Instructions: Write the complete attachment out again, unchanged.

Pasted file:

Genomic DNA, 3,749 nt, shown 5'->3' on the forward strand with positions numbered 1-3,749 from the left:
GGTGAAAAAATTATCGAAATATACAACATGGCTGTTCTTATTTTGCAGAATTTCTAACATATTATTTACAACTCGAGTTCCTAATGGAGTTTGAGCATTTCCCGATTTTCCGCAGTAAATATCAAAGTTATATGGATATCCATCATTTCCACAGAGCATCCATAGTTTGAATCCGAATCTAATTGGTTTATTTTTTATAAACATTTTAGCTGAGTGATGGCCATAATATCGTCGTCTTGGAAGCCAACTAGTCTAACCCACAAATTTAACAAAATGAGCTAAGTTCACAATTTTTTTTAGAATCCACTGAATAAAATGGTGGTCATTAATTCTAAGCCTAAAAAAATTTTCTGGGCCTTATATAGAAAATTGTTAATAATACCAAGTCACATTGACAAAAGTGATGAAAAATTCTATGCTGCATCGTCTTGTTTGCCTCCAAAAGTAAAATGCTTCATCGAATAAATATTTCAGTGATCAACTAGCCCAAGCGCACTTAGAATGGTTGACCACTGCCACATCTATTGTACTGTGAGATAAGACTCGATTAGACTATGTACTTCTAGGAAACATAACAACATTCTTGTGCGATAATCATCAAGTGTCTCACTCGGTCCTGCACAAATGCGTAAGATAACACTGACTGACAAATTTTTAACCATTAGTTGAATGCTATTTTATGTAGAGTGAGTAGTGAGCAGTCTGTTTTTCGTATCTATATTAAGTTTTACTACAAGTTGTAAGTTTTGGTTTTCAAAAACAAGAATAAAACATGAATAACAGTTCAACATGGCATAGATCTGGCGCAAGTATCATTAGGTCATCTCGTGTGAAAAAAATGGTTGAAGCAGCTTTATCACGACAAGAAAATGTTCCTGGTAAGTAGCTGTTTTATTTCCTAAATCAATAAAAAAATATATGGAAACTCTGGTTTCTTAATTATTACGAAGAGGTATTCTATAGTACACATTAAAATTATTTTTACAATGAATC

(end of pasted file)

Genomic DNA, 3,749 nt, shown 5'->3' on the forward strand with positions numbered 1-3,749 from the left:
GGTGAAAAAATTATCGAAATATACAACATGGCTGTTCTTATTTTGCAGAATTTCTAACATATTATTTACAACTCGAGTTCCTAATGGAGTTTGAGCATTTCCCGATTTTCCGCAGTAAATATCAAAGTTATATGGATATCCATCATTTCCACAGAGCATCCATAGTTTGAATCCGAATCTAATTGGTTTATTTTTTATAAACATTTTAGCTGAGTGATGGCCATAATATCGTCGTCTTGGAAGCCAACTAGTCTAACCCACAAATTTAACAAAATGAGCTAAGTTCACAATTTTTTTTAGAATCCACTGAATAAAATGGTGGTCATTAATTCTAAGCCTAAAAAAATTTTCTGGGCCTTATATAGAAAATTGTTAATAATACCAAGTCACATTGACAAAAGTGATGAAAAATTCTATGCTGCATCGTCTTGTTTGCCTCCAAAAGTAAAATGCTTCATCGAATAAATATTTCAGTGATCAACTAGCCCAAGCGCACTTAGAATGGTTGACCACTGCCACATCTATTGTACTGTGAGATAAGACTCGATTAGACTATGTACTTCTAGGAAACATAACAACATTCTTGTGCGATAATCATCAAGTGTCTCACTCGGTCCTGCACAAATGCGTAAGATAACACTGACTGACAAATTTTTAACCATTAGTTGAATGCTATTTTATGTAGAGTGAGTAGTGAGCAGTCTGTTTTTCGTATCTATATTAAGTTTTACTACAAGTTGTAAGTTTTGGTTTTCAAAAACAAGAATAAAACATGAATAACAGTTCAACATGGCATAGATCTGGCGCAAGTATCATTAGGTCATCTCGTGTGAAAAAAATGGTTGAAGCAGCTTTATCACGACAAGAAAATGTTCCTGGTAAGTAGCTGTTTTATTTCCTAAATCAATAAAAAAATATATGGAAACTCTGGTTTCTTAATTATTACGAAGAGGTATTCTATAGTACACATTAAAATTATTTTTACAATGAATC